Sensitive and authentic: Can Authenticity Be Selective?

By Cat Robson

Authenticity by planigan412One of my constant internal dialogs  revolves around whether or not I’m being authentic.

Am I compromising myself?

Trying too hard to avoid conflict by keeping silent?

Is my desire to have other people feel understood an authentic part of me or counterproductive?

And just because a trait is authentic, should I nurture it?

Personal development specialist Nacie Carson comments on her blog The Life Uncommon about the potential conflict between being authentic and sensitive.

She writes:

Last week, I came across Evan Hadkin’s awesome post An Introvert’s Authenticity in which he discussed being an introvert in an extrovert’s world.

The post is fabulous, and I recommend you check it out if you haven’t already, but it sparked a question that I’ve never considered before: can you be selectively authentic?

As I was commenting on the post, discussing how I have been consciously working to overcome my sensitivity to disapproval, I realized that perhaps my endeavors are inauthentic.

After all, if I am naturally really sensitive to the disapproval of others (and from my parents’ account I have been since I was a toddler), then that must be an authentic part of who I am.

Therefore, any endeavor to change that element of myself instead of embracing it would be inauthentic – exactly the opposite of my life goal to be authentic.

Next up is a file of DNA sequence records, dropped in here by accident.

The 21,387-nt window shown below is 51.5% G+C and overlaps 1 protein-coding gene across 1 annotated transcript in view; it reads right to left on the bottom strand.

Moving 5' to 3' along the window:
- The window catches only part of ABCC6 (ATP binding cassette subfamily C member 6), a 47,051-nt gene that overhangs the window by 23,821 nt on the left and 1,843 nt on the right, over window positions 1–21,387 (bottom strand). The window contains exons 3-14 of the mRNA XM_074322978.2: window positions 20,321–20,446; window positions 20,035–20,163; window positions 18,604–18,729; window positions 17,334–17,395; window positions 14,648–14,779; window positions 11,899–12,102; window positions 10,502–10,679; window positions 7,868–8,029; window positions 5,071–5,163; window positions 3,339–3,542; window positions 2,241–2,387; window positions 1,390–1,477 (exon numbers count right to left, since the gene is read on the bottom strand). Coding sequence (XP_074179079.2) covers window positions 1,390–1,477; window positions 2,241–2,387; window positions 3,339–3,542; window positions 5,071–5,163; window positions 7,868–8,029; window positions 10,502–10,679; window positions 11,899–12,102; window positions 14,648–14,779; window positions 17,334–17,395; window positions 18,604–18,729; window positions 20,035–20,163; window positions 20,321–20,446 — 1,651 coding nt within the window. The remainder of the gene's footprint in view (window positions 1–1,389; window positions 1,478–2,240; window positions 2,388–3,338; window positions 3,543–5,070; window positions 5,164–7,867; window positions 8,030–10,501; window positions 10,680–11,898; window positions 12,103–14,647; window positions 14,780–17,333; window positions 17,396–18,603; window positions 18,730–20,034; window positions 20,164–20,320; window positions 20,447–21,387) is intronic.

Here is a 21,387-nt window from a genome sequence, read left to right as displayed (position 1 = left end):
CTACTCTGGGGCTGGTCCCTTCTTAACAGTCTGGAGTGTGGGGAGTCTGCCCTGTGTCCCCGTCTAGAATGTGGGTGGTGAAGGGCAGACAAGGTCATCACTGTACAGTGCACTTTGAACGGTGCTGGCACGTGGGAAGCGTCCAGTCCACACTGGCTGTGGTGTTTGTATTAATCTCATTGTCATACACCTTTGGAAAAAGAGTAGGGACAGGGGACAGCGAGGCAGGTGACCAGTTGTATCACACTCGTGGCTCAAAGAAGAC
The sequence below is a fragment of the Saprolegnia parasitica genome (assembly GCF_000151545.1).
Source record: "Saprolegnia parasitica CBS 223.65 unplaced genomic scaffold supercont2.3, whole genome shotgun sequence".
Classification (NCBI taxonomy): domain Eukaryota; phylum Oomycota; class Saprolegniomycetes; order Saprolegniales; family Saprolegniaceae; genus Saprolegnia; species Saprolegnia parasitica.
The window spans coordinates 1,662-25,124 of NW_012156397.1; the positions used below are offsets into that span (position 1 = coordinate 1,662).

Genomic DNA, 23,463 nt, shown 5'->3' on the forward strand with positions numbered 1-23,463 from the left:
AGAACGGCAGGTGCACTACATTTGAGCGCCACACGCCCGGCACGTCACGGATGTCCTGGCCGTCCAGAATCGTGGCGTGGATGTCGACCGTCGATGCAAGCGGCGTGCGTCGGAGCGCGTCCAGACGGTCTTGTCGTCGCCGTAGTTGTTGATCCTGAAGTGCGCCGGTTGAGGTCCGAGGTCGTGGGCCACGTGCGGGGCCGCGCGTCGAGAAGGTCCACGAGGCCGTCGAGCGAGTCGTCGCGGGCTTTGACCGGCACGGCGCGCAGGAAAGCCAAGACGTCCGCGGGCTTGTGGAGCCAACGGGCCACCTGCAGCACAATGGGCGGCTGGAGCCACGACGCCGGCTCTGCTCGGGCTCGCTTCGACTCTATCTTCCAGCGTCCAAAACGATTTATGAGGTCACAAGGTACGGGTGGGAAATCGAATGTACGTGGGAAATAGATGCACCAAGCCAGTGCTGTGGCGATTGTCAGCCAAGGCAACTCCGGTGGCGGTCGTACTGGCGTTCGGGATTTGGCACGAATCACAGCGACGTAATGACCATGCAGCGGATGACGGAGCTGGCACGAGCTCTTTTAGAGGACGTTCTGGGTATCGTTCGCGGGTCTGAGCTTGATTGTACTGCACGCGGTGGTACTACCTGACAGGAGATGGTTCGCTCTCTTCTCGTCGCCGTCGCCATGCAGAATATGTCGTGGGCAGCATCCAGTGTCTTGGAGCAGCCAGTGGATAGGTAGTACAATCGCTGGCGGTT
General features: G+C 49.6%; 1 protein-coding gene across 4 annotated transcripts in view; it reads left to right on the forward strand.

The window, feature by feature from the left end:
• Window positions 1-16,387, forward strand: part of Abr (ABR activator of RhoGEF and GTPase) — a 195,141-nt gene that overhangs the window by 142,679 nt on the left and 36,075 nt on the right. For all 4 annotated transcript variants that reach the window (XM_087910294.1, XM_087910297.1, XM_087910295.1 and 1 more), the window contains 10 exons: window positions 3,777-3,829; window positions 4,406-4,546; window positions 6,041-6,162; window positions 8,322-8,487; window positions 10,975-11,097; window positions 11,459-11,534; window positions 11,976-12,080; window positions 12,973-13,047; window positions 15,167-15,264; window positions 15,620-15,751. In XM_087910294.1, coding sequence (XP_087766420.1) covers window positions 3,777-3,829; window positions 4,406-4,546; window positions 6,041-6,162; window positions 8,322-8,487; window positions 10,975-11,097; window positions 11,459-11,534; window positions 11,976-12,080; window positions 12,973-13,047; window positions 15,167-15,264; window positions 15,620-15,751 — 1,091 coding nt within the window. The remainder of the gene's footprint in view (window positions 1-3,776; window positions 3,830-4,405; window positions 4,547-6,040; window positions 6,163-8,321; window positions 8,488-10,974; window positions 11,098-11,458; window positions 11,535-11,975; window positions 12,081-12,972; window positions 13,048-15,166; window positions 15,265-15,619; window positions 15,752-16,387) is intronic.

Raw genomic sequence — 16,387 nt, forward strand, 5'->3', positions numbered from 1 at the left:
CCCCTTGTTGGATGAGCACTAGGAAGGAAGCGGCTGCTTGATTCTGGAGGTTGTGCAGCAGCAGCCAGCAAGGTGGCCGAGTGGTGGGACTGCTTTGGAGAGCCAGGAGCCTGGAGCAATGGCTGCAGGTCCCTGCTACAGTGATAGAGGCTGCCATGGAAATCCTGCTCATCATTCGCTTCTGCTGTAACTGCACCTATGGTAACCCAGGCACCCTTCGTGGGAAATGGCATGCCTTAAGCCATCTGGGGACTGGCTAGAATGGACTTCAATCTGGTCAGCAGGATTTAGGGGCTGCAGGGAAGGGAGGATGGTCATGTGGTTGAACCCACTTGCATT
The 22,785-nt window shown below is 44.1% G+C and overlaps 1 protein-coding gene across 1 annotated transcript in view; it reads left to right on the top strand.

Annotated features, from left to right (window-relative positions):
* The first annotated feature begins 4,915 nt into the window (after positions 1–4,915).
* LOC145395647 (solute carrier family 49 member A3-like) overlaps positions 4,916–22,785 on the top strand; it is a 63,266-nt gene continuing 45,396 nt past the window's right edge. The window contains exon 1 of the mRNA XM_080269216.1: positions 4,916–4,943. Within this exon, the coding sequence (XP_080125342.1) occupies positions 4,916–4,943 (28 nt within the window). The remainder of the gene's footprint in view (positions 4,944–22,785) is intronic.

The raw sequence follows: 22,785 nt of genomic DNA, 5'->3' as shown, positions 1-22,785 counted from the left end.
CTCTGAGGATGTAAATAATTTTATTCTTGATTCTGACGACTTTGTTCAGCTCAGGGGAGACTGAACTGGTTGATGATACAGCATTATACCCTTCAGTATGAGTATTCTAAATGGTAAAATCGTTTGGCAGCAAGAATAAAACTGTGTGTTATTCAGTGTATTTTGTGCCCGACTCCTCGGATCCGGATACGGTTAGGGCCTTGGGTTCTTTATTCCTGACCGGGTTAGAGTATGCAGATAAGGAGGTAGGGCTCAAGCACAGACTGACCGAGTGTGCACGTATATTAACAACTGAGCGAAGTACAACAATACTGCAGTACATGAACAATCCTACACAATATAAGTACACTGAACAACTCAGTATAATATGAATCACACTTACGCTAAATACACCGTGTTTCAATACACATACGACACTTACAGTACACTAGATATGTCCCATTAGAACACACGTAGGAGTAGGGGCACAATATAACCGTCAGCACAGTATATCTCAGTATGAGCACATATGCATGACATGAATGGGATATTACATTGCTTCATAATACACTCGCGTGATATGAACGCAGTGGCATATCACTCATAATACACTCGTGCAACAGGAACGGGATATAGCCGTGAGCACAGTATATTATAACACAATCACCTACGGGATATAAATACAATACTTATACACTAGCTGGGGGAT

But on the other hand, my fear of doing something that will earn me disapproval is at times downright silly and unnecessary and has in the past hindered my ability to make decisions even on small things without some one’s approval.

My boyfriend has even made fun of me for the fact I can’t choose what to have for dinner without someone giving me the “OK.”

So just accepting this part of who I am and embracing it is actually compromising my ability to be authentic in other areas of my life, leading me to think it is right for me to work on it and improve it.

From her post Can Authenticity Be Selective?

Nacie Carson is author of the book The Finch Effect: The Five Strategies to Adapt and Thrive in Your Working Life.

Related site: Highly Sensitive


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